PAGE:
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Health IT Will Dictate How Health Is Provided In The Future

Thu, 10/17/2013 - 10:58am
Margalit Gur-Arie

Health IT is booming, or so they say. The hotly debated and highly politicized health care reform, a.k.a. Obamacare, has been shining bright lights on a segment of our economy that is quickly approaching $3 trillion per year, and is in dire need of improvement, or so they say. Depending on who you ask, some say that health care resources must be redistributed in a more equitable manner, while others contend that health care must be made more parsimonious, or both. But regardless of nuances and variations, all seem to agree that healthcare must cost less in aggregate.

Somewhere around the turn of the 19th century, give or take a few decades, we figured out how to make things cost less in aggregate, and we have been applying the same principles to an ever increasing array of things that went from being luxuries reserved for kings and magnates, to being household items taken for granted by every pauper. And we’re not done yet, not by a longshot, but our cost reducing tools have changed from the chemical fumes and big iron of the early 19th century to the clean and minuscule silicon chip. Computers will make health care cost less in aggregate. We just need to figure out how.

Fortunately, the cost of making people is pretty much zero, because people are a renewable resource. Unfortunately, we have very little ability at this point in time to enforce some sort of quality control on an entirely spontaneous production system, so we are stuck for now with high variability in our inputs. Healthcare is the part that deals with maintenance for all these non-standard people, and hence the high aggregate costs.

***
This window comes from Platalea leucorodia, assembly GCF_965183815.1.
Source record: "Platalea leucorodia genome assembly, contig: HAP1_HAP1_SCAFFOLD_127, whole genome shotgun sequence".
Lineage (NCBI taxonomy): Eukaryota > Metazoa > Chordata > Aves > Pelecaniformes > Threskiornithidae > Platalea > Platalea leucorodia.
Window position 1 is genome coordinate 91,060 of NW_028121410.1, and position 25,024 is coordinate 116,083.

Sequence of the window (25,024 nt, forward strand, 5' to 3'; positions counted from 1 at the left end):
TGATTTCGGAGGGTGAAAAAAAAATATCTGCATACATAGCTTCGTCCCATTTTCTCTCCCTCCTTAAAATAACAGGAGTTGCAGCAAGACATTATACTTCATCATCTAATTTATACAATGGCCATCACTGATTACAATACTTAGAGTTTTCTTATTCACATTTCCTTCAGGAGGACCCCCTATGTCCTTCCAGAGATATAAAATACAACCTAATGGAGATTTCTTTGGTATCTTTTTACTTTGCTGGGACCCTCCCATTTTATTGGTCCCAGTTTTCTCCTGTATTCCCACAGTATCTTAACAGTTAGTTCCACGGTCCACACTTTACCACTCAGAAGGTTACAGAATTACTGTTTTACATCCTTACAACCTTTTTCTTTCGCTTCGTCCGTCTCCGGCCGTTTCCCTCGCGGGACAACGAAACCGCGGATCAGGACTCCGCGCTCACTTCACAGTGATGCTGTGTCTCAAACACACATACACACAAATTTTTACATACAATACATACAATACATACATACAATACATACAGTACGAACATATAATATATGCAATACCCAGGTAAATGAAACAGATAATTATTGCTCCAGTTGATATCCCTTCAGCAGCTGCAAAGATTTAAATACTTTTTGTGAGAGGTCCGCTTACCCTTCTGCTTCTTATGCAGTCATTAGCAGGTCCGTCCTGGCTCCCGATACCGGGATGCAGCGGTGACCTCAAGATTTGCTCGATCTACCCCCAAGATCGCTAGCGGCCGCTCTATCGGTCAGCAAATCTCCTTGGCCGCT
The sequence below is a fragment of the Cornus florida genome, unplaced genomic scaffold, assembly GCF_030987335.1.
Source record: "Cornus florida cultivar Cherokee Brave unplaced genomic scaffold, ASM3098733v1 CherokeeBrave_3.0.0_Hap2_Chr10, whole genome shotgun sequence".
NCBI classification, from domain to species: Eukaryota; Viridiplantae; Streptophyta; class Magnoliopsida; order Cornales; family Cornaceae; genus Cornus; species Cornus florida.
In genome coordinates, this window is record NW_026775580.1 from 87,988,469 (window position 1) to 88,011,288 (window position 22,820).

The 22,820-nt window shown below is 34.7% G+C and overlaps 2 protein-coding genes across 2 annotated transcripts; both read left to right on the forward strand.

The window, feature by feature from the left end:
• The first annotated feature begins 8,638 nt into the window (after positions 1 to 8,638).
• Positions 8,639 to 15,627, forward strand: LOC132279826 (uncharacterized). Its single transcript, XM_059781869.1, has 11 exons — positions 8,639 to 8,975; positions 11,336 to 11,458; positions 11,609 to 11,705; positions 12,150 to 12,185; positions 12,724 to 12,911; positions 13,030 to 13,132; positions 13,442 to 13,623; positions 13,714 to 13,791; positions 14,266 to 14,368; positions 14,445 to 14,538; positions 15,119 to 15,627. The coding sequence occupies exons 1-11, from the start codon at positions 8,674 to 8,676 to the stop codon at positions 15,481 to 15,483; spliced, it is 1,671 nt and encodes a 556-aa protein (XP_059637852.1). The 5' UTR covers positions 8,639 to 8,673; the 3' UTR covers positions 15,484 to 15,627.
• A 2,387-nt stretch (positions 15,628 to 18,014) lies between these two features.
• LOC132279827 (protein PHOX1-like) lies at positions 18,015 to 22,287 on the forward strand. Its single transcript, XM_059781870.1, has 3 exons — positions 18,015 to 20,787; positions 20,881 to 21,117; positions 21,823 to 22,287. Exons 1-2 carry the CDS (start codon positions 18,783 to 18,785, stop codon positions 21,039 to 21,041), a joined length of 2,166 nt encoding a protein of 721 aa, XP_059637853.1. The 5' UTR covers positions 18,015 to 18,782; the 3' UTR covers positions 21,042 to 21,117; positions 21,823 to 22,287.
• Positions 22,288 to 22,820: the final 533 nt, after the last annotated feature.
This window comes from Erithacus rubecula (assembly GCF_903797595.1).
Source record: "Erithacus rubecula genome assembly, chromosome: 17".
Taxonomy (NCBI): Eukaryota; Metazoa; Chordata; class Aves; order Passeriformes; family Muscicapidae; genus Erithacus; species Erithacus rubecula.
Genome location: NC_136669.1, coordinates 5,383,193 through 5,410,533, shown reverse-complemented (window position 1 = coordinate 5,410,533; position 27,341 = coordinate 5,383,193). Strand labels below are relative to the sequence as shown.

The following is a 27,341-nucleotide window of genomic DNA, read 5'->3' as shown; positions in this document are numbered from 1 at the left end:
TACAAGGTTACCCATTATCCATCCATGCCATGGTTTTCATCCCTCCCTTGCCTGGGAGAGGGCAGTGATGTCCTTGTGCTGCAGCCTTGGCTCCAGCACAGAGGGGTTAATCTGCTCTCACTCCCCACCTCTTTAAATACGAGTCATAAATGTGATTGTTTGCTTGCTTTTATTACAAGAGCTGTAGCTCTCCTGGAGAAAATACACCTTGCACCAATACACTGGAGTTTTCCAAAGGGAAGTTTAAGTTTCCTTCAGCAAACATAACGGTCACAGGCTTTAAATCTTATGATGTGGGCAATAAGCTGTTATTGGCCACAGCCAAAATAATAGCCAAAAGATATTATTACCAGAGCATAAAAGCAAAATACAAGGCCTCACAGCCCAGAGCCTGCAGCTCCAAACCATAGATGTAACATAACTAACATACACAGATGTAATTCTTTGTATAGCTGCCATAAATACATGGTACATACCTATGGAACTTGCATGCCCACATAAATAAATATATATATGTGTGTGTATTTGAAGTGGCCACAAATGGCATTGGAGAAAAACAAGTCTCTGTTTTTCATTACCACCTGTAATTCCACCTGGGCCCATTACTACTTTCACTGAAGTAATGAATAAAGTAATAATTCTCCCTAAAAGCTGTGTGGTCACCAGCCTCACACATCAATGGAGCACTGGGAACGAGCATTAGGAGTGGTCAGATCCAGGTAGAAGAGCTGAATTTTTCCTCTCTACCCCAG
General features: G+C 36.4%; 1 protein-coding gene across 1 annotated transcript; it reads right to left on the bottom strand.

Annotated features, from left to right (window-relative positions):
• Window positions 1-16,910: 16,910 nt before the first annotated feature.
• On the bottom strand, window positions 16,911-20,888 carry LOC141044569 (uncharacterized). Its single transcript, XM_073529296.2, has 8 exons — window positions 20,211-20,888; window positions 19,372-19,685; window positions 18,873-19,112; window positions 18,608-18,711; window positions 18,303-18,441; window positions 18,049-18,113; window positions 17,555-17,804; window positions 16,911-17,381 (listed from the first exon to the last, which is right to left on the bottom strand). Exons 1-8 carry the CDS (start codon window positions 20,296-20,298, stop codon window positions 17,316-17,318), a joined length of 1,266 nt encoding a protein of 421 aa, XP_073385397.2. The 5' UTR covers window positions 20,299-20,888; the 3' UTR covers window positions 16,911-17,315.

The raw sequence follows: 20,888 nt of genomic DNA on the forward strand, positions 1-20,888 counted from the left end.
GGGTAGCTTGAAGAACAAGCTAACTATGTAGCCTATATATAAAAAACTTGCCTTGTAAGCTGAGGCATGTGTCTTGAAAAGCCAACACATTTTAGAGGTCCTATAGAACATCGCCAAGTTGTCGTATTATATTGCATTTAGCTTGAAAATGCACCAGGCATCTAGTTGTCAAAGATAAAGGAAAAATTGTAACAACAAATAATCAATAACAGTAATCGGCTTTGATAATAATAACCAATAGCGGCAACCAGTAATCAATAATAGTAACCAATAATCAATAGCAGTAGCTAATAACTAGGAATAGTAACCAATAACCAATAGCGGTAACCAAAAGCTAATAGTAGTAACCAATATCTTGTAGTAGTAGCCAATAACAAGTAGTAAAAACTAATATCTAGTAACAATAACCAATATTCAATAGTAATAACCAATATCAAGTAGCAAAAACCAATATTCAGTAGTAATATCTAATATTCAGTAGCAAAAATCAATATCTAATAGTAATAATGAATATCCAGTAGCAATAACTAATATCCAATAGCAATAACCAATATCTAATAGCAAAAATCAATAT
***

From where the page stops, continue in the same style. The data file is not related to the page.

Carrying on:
Exacerbating the problem is that in a fragmented system, those who provide health maintenance services and products are on an innovation spree of their own, with new and expensive products coming to market every day. We could tinker with controlling prices of health maintenance providers, like other developed countries are doing, but frankly that’s just a band aid on the fundamental problem of aggregate costs of healthcare, which are growing by leaps and bounds all over the world.

To reduce maintenance costs, we need to reduce the need for expensive services, and we need to devise service paradigms that are cheaper to deliver. Since the factory floor is the entire planet, or at least the entire nation, the former requires incredible amounts of computable data, and the latter requires ability to control all aspects of service delivery under one roof.

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